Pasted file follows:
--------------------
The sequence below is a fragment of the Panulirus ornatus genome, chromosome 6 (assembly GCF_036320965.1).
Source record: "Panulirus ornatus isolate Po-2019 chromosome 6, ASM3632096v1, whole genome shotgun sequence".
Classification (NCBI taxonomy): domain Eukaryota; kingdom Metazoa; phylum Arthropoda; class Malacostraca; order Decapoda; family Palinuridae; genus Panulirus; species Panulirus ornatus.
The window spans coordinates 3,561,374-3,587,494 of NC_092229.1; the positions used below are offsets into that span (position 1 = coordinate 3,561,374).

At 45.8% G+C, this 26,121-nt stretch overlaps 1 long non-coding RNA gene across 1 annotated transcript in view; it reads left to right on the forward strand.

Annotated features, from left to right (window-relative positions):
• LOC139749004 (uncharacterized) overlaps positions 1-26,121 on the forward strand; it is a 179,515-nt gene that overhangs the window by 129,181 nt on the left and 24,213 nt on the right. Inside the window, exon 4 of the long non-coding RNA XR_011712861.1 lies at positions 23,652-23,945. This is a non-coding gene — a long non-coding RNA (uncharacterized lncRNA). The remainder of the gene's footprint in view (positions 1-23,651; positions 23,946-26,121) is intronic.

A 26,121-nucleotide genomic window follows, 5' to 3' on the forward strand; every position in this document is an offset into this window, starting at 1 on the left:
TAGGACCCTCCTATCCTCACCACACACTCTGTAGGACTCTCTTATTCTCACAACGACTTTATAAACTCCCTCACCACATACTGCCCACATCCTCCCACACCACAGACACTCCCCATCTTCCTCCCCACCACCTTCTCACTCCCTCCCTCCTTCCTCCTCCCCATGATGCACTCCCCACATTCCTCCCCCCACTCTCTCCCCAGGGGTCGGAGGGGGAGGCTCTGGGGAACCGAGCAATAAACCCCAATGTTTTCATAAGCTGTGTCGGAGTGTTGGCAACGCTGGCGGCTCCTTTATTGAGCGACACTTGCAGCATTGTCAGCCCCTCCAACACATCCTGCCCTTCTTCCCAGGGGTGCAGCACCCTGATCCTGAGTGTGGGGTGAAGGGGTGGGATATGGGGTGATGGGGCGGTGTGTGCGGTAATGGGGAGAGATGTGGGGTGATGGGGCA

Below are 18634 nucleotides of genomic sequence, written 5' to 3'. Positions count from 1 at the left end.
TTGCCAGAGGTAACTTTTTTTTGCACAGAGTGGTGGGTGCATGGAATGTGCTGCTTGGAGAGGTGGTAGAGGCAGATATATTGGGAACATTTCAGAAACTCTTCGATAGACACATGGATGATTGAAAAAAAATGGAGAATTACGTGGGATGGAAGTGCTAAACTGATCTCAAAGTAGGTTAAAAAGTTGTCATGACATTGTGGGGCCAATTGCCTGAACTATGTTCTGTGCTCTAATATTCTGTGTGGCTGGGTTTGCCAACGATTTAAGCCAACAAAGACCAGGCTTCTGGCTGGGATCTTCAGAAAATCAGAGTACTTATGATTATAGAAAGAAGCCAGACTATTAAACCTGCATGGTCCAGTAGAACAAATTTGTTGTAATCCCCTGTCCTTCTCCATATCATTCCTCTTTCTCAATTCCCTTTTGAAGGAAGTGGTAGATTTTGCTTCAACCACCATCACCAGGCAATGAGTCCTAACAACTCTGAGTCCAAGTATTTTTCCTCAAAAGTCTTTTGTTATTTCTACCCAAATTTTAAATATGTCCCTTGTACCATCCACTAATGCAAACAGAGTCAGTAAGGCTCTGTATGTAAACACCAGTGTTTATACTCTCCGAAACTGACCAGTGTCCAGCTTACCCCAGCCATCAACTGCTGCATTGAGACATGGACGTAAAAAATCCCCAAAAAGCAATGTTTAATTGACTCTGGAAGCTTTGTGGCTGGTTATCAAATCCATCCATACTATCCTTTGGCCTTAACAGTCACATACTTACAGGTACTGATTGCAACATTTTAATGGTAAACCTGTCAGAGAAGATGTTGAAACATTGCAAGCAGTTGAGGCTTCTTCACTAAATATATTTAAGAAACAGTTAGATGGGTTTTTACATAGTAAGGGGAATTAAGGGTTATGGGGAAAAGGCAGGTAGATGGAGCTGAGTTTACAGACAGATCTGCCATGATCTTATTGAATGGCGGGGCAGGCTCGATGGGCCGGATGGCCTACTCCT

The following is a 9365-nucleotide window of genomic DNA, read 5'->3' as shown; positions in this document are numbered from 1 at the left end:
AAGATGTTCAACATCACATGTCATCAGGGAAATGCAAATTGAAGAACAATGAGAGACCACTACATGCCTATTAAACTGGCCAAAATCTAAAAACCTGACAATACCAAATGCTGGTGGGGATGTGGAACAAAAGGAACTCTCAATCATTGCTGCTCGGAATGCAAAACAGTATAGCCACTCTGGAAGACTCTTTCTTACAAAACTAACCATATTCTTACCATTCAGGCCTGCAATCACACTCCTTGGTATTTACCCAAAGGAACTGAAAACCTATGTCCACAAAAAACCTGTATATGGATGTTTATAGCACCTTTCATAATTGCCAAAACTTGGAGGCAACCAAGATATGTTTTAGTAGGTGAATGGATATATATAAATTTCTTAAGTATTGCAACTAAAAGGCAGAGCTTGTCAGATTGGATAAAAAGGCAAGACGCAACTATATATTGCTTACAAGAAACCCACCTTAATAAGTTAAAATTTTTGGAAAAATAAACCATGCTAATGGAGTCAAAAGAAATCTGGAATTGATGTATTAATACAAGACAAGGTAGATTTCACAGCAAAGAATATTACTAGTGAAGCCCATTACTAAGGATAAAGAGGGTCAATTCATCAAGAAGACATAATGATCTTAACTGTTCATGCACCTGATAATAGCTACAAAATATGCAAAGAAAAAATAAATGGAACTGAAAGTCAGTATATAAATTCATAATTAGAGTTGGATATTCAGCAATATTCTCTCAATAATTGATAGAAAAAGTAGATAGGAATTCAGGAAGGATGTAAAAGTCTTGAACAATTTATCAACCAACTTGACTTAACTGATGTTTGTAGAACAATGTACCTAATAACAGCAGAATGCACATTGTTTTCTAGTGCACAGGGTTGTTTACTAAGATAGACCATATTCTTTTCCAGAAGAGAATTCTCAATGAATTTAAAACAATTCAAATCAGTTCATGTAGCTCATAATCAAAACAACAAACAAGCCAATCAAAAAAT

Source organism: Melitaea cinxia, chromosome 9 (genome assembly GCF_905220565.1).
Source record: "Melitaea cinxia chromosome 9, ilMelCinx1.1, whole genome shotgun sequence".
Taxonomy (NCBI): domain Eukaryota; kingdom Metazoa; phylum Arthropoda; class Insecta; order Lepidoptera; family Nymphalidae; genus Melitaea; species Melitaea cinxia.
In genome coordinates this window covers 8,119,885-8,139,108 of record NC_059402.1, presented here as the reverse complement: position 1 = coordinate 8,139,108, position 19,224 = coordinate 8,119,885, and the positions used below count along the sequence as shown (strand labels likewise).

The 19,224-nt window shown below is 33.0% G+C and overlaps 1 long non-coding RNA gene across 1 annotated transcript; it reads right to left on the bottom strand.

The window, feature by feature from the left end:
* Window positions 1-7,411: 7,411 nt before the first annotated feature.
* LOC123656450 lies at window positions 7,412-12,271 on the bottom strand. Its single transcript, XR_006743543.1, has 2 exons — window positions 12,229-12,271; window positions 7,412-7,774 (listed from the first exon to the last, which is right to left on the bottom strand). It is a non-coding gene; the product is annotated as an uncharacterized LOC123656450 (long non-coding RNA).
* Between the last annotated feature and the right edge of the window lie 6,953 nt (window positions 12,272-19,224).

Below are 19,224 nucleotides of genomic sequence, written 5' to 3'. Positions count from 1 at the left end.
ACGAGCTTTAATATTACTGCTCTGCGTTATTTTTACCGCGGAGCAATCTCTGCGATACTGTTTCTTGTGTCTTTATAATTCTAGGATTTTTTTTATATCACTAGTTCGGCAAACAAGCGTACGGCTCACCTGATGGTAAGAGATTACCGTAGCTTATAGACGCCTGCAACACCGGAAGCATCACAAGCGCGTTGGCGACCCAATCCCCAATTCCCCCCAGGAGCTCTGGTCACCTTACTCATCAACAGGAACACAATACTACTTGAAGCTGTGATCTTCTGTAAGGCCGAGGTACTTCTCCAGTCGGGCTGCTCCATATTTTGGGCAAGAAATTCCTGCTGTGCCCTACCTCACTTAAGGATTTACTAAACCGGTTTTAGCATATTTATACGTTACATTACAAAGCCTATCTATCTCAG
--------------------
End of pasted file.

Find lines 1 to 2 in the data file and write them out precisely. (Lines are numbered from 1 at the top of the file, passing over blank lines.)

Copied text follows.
The sequence below is a fragment of the Panulirus ornatus genome, chromosome 6 (assembly GCF_036320965.1).
Source record: "Panulirus ornatus isolate Po-2019 chromosome 6, ASM3632096v1, whole genome shotgun sequence".